We all know about the Cascadia Subduction Zone, and the hundreds of faults that spiderweb throughout the coast, from sub-sea land masses to the coastal and beyond terrestrial areas. Our communities have various disaster preparedness plans tied to earthquakes and resulting tsunamis.

No amount of food and water will suffice, however, if the toilets can’t be flushed and water won’t be piped into sinks for months on end. It’s the resulting disasters that truly affect a community after the initial impact of a natural calamity such as a quake and tsunami.

Ironically, Gross stated that a three-day study workshop in October 2018 “was a career highlight for me . . . working with these people . . . the smartest people I have ever met.”  The experts looked at studies, projections and cost estimates for a new dam coming in at $70 million. For Gross (and others), there are basic questions surrounding a $70 million project to build an RCC (roller compacted concrete) dam between both the existing earth dams on Big Creek:

  1. What will work?
  2. How much will it cost to maintain?
  3. Will it be resilient?

We’re talking about two earthen dams built in 1951 and 1955 and dozens of geophysical tests on site and in the laboratory, with some pretty high-power members of the international community who study dams, seismic events on infrastructure, and others who have dam remediation and building in their portfolios.

Other options like rebuilding or rehabilitating the two dams or constructing a desalinization plant or even building a new dam miles away at Rocky Creek are off the table. The only thing really in play is Alternative Six: No Action, which is still an option the City has to weigh against the possible risk of losing the only drinking water source for Newport in case of a seismic event.

Ironically, a new embankment dam (not a great choice) would require 10,000 truck trips to bring in materials; 30,000 truck trips for a new earthen dam, all of which would ruin a community the size of Newport. This RCC dam proposal, however, requires less construction materials and would be utilizing some old logging roads. The project is outlined in many phases, including building a road around Big Creek, building a water pipeline to allow for water to be continuously supplied to users during construction, then building the dam, and doing stream restoration.

In the end, the plant manager, Steve Stewart, who has worked for the Public Works Department 30 years, makes a plain selling point – “I love my job because I like providing a clean product to the community. I drink it out of the tap every day and am proud of what we do here.”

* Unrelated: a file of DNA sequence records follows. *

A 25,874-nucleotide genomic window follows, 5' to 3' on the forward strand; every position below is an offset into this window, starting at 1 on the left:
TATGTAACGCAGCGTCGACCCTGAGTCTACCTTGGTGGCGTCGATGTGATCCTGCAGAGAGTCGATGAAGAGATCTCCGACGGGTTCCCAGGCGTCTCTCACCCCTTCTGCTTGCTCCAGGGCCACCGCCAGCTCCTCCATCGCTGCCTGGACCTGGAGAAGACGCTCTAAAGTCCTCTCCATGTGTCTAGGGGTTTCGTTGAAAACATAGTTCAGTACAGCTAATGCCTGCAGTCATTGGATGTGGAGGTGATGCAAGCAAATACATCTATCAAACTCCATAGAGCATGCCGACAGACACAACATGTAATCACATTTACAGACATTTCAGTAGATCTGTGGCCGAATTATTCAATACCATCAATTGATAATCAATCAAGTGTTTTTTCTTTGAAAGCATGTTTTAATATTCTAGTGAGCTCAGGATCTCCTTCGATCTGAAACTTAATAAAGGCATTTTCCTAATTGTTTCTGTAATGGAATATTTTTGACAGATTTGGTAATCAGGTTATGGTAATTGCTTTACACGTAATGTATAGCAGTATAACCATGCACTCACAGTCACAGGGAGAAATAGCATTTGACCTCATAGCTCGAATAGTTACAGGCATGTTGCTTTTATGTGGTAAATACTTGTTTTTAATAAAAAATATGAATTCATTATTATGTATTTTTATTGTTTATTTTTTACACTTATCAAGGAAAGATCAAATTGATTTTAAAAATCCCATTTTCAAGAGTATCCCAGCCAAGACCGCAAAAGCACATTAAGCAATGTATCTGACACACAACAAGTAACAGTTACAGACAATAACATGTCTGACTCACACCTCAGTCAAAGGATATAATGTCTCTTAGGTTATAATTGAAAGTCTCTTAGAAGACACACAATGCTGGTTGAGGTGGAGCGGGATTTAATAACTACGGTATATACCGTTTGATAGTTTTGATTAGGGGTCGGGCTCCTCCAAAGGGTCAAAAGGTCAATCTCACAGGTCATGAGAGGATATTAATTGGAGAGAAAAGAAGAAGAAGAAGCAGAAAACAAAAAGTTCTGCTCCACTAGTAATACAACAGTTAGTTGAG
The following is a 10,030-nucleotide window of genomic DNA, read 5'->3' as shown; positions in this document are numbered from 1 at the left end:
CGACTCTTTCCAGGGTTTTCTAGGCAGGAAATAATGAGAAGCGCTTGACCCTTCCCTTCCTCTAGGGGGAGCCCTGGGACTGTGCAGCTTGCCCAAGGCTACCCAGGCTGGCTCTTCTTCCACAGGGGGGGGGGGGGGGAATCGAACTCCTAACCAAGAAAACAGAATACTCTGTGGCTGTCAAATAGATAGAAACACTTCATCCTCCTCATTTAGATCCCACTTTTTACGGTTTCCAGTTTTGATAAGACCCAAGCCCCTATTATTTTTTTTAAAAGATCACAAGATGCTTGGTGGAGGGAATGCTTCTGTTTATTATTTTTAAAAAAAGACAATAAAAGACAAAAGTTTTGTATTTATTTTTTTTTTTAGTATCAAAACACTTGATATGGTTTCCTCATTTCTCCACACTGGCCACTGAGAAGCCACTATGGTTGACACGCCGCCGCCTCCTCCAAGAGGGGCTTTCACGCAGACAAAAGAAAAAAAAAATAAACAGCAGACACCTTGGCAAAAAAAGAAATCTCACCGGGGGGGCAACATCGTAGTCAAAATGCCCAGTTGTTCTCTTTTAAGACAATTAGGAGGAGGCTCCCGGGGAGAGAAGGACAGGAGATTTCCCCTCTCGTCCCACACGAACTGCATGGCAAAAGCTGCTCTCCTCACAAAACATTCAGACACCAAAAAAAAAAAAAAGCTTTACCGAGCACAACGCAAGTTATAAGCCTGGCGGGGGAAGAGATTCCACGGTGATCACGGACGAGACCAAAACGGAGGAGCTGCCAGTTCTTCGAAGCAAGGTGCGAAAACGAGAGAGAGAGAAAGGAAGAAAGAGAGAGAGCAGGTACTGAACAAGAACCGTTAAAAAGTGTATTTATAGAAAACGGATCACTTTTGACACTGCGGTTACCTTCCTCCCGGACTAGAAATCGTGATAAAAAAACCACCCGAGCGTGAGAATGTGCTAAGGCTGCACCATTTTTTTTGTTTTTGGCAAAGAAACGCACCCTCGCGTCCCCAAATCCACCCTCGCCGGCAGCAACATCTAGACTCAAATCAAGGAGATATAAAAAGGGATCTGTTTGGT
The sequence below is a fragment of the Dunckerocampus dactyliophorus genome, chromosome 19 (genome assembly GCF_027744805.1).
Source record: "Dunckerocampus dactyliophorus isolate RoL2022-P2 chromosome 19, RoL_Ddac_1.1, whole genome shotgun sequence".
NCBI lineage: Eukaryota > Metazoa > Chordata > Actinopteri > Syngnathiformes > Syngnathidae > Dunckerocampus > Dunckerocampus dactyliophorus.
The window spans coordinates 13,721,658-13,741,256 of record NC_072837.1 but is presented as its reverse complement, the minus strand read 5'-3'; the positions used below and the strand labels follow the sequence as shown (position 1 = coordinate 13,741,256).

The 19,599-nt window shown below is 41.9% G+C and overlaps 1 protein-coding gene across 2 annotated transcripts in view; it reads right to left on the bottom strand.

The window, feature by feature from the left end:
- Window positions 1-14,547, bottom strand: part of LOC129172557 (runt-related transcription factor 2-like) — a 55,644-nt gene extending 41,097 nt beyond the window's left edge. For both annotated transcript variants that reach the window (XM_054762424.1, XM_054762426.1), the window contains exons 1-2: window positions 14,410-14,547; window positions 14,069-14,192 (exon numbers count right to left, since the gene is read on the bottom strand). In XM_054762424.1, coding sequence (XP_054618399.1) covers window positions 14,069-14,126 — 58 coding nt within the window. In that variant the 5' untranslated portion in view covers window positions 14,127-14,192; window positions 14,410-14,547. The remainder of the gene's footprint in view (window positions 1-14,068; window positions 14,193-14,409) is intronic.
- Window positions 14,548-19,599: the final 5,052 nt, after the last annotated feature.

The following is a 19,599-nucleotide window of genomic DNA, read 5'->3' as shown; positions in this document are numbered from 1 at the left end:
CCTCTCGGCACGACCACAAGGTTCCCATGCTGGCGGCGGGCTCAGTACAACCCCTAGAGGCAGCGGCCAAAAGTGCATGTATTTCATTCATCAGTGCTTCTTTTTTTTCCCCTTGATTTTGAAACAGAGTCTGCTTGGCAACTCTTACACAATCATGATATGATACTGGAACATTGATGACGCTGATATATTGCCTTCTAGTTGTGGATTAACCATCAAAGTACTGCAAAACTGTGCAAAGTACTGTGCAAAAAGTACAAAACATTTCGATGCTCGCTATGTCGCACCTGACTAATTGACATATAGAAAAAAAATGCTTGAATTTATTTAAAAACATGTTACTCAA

Gross emphasized that many Oregon communities are facing similar challenges with aging dams needing replacing. The biggest and least expensive push for Gross is getting the community behind conservation, and, more importantly, gaining an appreciation that water is always available and can’t be taken for granted.  Newport is part of the Mid-Coast Water Planning Partnership which is a group of 70 entities and stakeholders representing diverse water interests in the region from Cascade Head to Cape Perpetua. The group’s goal is to not only understand water resources and create an integrated plan, but to carry forth on better water management in the region over the next 50 years.

So, yes, milquetoast in some ways, the piece above, but how else can this stuff get through . . . and this is the reality of mainstream America and even small town news — never ever question the business community, the timber industry, the fish industry, even the oh-so hip beer and ale community. You see, we have to work on bio-regionalism and stopping the unchecked growth in communities that can’t weather the current storm of neoliberalism and assault capitalism, let alone the future implosions of climate change and in our case, earthquakes!

Worse yet, though, and no matter how much George Monbiot or Dahr Jamail or Bill McKibbeon or any one that is part of the Extinction Rebellion or even ecosocialists like myself to realize it’s game over. Simple stuff, stopping more liquefied natural gas trains, pipelines, ports and ships crossing the seas to move that fossil fuel to the engines of consumption.

Coos Bay, Oregon, and this project, Jordan Cove LNG, is emblematic of the broken systems of capitalism and the broke pipes of compliant democracy. Here:

Headline — “Coos Bay Braces for Jordan Cove Impacts.” Imagine that, we are still attempting to stop those mafia style energy companies, trying to get our own state to stop this project, but it’s all theater, and the provokers purveyors of this sickness — multiple corporations, transnational banking, etc. — don’t give a shit about the environmental and economic breakdown of all these ships criss-crossing. We are addicted to fossil fuel and oil, to the point as a species we will give up water and food — pink shrimp, Dungeness crab, halibut and salmon, for the turn of a shekel:

The Federal Energy Regulatory Commission is expected to issue a final decision on the Jordan Cove LNG terminal and pipeline project early next year.

The Coos Bay Channel widening project is not as far along in the regulatory process. Earlier this month, the port hit the “90% design” milestone in completing their permit application. An Army Corps of Engineers spokesman said they don’t expect to have the Draft Environmental Impact Statement completed until March 2020.

Port CEO John Burns says the channel-widening project is the next big step for the port, which hopes to attract larger vessels and more shipping traffic overall.

“We look at the global Maritime Fleet, the size of ships. If we were going to be an international player we’ve got to be able to at least bring in ships of that size,” Burns said. “Otherwise, we will not be competitive with other ports on the West Coast.”